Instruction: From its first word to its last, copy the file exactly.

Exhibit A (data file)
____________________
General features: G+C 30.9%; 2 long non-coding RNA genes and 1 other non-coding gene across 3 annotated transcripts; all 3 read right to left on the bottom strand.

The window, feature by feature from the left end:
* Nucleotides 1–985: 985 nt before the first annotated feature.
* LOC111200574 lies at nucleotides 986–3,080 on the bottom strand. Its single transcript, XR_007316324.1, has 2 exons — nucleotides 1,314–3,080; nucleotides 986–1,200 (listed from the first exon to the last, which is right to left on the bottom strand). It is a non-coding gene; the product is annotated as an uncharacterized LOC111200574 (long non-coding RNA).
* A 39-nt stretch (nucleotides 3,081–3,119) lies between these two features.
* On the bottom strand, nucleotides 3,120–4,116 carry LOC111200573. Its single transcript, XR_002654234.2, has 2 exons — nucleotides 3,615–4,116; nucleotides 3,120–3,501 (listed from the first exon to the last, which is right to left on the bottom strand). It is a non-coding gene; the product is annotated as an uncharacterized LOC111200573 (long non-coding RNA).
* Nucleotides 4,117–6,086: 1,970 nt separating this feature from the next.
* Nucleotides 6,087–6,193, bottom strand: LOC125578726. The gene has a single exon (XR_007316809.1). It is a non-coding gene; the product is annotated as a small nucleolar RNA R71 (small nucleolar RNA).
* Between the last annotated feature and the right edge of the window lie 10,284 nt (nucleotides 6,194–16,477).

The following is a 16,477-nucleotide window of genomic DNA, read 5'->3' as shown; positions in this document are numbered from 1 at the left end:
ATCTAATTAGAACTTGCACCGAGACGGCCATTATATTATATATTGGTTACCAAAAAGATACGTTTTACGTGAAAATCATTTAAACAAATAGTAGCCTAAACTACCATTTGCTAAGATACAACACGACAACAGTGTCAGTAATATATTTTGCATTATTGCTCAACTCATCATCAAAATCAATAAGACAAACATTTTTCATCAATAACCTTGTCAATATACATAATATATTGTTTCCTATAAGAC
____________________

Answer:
General features: G+C 30.9%; 2 long non-coding RNA genes and 1 other non-coding gene across 3 annotated transcripts; all 3 read right to left on the bottom strand.

The window, feature by feature from the left end:
* Nucleotides 1–985: 985 nt before the first annotated feature.
* LOC111200574 lies at nucleotides 986–3,080 on the bottom strand. Its single transcript, XR_007316324.1, has 2 exons — nucleotides 1,314–3,080; nucleotides 986–1,200 (listed from the first exon to the last, which is right to left on the bottom strand). It is a non-coding gene; the product is annotated as an uncharacterized LOC111200574 (long non-coding RNA).
* A 39-nt stretch (nucleotides 3,081–3,119) lies between these two features.
* On the bottom strand, nucleotides 3,120–4,116 carry LOC111200573. Its single transcript, XR_002654234.2, has 2 exons — nucleotides 3,615–4,116; nucleotides 3,120–3,501 (listed from the first exon to the last, which is right to left on the bottom strand). It is a non-coding gene; the product is annotated as an uncharacterized LOC111200573 (long non-coding RNA).
* Nucleotides 4,117–6,086: 1,970 nt separating this feature from the next.
* Nucleotides 6,087–6,193, bottom strand: LOC125578726. The gene has a single exon (XR_007316809.1). It is a non-coding gene; the product is annotated as a small nucleolar RNA R71 (small nucleolar RNA).
* Between the last annotated feature and the right edge of the window lie 10,284 nt (nucleotides 6,194–16,477).

The following is a 16,477-nucleotide window of genomic DNA, read 5'->3' as shown; positions in this document are numbered from 1 at the left end:
ATCTAATTAGAACTTGCACCGAGACGGCCATTATATTATATATTGGTTACCAAAAAGATACGTTTTACGTGAAAATCATTTAAACAAATAGTAGCCTAAACTACCATTTGCTAAGATACAACACGACAACAGTGTCAGTAATATATTTTGCATTATTGCTCAACTCATCATCAAAATCAATAAGACAAACATTTTTCATCAATAACCTTGTCAATATACATAATATATTGTTTCCTATAAGAC